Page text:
Between Us (Women)

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The following is part of a series of project updates from Future Generations. MHTF is supporting their project, Using Pregnancy Histories to Help Mothers, based in Peru. More information on MHTF supported projects can be found here.

Written by: Future Generations

As the first project year reaches completion, the “Between Us (Women)” Project has trained 72 Women Leaders (WL) from 28 communities of the Andean highlands of Cusco in Peru. Of these, 93% are still “active”, even though not all are consistently able to attend all the workshops. We are far enough along in the project to graph results on training workshop attendance trends which have leveled off around the 70% mark with a late further decline associated with the pre-winter harvest season. We have also graphed results of pretests and posttests for all six priority topics for the project, showing more improved posttest scores in the intervention group as compared to the control group, the topics including pregnancy, birth and postpartum, newborn, breastfeeding, infant diarrhea and pneumonia. Monitoring data on community education activities carried out by WL show how many community women have been exposed to educational activities of the WL through home visits and in women´s group meetings. WL in the intervention groups have completed on average twice the number of home visits to pregnant women and mothers of children under age two, as compared to the control group.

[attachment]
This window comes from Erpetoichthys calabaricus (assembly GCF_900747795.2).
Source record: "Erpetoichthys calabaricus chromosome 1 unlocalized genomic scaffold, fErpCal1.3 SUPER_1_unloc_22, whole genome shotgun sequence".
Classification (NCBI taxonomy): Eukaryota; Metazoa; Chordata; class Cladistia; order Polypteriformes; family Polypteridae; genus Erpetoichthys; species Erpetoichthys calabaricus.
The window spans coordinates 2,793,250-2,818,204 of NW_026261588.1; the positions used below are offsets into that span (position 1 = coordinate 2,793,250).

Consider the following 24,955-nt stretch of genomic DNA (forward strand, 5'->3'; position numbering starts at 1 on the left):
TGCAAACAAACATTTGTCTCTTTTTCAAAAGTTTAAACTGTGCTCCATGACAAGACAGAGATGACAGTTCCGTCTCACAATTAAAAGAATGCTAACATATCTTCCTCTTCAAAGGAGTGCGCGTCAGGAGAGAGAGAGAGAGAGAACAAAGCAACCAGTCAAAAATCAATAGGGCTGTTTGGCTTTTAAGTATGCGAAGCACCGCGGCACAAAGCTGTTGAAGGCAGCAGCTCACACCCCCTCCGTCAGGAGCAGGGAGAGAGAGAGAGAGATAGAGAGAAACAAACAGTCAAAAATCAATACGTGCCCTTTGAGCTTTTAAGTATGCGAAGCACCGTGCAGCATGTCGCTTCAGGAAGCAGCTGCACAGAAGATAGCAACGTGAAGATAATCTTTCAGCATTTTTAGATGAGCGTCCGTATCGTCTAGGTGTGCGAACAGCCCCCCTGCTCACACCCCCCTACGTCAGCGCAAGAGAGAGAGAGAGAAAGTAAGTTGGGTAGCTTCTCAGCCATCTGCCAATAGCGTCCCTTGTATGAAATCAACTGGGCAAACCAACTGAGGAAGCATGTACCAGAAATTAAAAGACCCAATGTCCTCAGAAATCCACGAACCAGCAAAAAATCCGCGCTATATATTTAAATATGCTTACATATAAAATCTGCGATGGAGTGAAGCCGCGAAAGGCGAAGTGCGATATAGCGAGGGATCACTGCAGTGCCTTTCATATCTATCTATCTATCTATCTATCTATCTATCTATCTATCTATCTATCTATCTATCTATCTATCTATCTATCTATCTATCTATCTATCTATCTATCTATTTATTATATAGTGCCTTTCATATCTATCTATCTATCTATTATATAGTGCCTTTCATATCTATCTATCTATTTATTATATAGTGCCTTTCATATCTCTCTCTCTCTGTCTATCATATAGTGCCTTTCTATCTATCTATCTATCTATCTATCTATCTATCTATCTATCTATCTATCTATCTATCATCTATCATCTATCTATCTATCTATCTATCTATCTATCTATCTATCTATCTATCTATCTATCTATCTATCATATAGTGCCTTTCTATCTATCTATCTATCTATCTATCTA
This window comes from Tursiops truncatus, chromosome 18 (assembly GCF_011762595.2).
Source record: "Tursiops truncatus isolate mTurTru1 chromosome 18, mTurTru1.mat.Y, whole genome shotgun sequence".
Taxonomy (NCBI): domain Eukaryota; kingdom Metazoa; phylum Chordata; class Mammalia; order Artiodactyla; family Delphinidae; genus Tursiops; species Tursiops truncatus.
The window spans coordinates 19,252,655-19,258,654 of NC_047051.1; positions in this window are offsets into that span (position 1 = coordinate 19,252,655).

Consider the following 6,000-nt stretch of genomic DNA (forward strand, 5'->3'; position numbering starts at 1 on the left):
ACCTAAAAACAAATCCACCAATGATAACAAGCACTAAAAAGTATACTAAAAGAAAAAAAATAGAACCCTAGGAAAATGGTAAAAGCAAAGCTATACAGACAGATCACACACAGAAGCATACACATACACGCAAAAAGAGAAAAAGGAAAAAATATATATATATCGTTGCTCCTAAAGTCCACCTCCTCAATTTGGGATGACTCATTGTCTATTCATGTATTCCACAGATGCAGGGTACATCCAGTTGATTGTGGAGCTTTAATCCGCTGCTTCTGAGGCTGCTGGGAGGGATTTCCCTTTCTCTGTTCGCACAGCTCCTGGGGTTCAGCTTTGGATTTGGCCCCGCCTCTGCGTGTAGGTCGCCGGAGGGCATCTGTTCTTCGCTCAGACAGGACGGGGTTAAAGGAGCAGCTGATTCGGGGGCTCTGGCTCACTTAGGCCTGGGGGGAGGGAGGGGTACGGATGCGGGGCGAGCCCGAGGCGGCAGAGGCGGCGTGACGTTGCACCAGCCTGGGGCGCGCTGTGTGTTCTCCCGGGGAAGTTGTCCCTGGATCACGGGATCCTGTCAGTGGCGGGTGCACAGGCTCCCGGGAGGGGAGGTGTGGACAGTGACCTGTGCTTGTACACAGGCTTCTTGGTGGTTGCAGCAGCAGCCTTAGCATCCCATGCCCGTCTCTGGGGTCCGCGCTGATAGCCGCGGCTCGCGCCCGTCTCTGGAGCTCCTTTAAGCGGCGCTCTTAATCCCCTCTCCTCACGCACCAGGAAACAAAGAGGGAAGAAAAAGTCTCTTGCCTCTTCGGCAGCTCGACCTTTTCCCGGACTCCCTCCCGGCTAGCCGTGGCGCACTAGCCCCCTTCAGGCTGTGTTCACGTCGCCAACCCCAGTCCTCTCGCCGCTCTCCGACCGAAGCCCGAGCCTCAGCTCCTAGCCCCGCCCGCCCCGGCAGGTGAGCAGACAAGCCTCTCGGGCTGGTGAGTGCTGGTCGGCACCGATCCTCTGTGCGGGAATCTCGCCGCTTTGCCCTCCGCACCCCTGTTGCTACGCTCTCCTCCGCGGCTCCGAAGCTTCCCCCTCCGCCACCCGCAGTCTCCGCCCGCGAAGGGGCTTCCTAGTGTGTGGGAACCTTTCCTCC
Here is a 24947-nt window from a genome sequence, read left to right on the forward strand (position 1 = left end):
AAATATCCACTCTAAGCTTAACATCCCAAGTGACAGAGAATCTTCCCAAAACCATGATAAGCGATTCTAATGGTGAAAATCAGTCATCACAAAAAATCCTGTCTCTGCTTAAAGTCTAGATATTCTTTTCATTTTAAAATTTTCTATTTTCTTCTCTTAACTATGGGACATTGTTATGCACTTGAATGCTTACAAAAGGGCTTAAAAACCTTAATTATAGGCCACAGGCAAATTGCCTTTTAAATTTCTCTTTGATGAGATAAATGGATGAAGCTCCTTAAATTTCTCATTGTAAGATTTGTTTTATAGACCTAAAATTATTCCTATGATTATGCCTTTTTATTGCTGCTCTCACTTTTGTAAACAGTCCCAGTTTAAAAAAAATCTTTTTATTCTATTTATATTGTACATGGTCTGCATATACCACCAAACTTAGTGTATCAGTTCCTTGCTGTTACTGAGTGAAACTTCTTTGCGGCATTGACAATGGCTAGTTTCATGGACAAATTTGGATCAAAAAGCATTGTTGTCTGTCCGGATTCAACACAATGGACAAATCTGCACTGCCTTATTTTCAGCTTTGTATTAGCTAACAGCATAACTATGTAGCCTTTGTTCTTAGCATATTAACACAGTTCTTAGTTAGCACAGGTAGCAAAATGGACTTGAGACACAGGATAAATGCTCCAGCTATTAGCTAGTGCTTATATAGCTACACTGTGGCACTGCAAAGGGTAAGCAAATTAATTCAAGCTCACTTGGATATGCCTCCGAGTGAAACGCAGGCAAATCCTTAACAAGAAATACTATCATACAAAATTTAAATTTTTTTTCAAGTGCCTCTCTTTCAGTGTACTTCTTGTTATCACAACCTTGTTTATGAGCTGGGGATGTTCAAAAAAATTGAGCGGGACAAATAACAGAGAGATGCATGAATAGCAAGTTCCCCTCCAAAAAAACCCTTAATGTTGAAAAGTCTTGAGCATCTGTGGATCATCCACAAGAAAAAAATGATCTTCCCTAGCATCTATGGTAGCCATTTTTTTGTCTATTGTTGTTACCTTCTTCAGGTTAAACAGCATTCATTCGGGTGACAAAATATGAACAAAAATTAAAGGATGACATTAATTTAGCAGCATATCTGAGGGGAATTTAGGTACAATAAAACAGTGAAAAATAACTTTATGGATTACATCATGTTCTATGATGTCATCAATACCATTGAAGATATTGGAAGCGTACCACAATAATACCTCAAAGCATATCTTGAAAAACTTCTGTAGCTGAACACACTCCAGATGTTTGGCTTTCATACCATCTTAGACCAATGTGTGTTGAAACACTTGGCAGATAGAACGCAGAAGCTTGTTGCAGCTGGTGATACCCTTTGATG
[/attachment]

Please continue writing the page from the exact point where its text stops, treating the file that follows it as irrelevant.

In two out of the four project districts where women gather in meetings on a monthly basis as a requirement for a cash transfer program (called the JUNTOS program), WL have been able to reach more than triple the number of women for group education activities (and quadruple the number by WL in the intervention group), as compared to districts where JUNTOS does not operate. In other words, given that JUNTOS does not provide educational content to its beneficiaries, our training program for WL has greatly potentiated the health education of JUNTOS beneficiaries who otherwise would not receive health information in this important national program that is targeted to women in extreme poverty.